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COVID symptoms seem to never touch certain people — and researchers may have finally figured out why

Heart condition POTS may be linked to COVID
Heart condition POTS may be linked to COVID 02:01

A new study is giving us insight into "super dodgers," people who contract COVID-19 but never develop symptoms, and what sets them apart.

Researchers say this group may have a genetic advantage, finding that they're more than twice as likely as those who become symptomatic to carry a specific gene variation that helps them destroy the SARS-CoV-2 virus. The study is published in the journal Nature,

Studies have shown about 20% of people infected with COVID avoid severe sickness, the researchers note. These "super dodgers" appear to have a mutation in the immune system-supporting human leukocyte antigen, allowing virus-killing cells to identify the coronavirus, according to the study. These virus-killing cells, called T cells, were able to find the coronavirus even if it was the first encounter due to a resemblance to already familiar seasonal cold viruses.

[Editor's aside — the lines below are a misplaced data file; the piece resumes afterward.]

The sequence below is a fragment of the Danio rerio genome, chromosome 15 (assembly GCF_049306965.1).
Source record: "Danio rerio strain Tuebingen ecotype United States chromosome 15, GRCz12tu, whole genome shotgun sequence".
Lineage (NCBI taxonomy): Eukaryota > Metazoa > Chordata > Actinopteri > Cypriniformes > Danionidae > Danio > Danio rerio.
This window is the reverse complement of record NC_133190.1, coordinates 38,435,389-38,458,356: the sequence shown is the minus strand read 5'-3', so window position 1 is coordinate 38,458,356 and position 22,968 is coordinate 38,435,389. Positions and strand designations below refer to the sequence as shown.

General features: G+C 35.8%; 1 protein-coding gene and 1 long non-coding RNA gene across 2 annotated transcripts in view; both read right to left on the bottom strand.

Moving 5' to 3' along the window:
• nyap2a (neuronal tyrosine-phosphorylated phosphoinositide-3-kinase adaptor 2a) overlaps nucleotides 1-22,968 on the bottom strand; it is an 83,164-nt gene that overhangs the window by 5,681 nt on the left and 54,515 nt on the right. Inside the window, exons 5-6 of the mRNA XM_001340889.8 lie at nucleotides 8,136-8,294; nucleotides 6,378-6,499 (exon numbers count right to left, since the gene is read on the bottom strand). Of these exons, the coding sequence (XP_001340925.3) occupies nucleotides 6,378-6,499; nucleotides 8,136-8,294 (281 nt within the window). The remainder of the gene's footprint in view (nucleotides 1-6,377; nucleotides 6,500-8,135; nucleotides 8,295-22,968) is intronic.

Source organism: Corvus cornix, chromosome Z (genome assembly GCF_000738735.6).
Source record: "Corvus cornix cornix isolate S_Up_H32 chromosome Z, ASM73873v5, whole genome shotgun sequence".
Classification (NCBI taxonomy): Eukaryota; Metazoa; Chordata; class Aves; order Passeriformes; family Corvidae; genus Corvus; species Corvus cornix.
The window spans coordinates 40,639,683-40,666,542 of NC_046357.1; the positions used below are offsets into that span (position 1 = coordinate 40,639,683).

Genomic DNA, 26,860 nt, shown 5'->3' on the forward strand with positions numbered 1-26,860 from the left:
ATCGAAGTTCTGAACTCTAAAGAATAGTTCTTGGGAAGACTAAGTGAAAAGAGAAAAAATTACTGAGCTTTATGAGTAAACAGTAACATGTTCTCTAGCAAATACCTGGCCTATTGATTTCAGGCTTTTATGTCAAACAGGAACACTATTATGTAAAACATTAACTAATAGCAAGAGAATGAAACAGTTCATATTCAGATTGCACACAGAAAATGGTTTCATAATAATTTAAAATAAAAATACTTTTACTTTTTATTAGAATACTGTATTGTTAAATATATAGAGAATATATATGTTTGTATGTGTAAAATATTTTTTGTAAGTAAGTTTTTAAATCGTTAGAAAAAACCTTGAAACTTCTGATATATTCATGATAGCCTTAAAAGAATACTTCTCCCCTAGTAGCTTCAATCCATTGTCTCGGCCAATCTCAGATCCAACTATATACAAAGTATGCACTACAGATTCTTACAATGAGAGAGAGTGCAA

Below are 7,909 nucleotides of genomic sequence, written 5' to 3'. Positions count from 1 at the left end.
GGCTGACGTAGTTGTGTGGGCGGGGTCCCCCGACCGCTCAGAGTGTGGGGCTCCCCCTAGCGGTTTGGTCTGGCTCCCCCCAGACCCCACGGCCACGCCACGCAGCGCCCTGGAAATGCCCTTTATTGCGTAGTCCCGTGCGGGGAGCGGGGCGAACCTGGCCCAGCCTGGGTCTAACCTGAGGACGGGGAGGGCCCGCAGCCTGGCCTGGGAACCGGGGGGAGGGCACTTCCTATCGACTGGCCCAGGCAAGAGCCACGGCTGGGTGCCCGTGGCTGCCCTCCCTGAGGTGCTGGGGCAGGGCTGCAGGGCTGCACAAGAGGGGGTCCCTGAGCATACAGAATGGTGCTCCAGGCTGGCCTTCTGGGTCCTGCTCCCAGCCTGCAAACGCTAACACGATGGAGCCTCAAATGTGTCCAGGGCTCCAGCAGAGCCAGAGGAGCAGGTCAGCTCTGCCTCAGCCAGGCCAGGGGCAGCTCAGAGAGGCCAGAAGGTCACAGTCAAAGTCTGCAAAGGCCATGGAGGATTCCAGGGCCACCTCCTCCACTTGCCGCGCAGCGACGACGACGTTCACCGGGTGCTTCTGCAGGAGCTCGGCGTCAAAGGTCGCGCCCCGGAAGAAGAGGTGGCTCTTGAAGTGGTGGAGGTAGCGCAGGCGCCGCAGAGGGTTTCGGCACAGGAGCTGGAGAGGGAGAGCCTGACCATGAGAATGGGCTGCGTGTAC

"If you have an army that's able to recognize the enemy early, that's a huge advantage," Dr. Jill Hollenbach, the study's lead researcher, a professor of neurology, epidemiology and biostatistics and a member of the Weill Institute for Neurosciences at UCSF, said in a news release. "It's like having soldiers that are prepared for battle and already know what to look for, and that these are the bad guys."

Researchers found the mutation was carried by about 10% of the study's population and having two copies of the variant further increased protection from feeling sick by more than eight times.

"It doesn't prevent the virus from infecting cells but, rather, prevents people from developing any symptoms. That includes a runny nose or even a barely noticeable sore throat," according to the release.

Understanding the biology behind asymptomatic infection has "important implications for public health measures, vaccine design and therapeutic development," the authors wrote.

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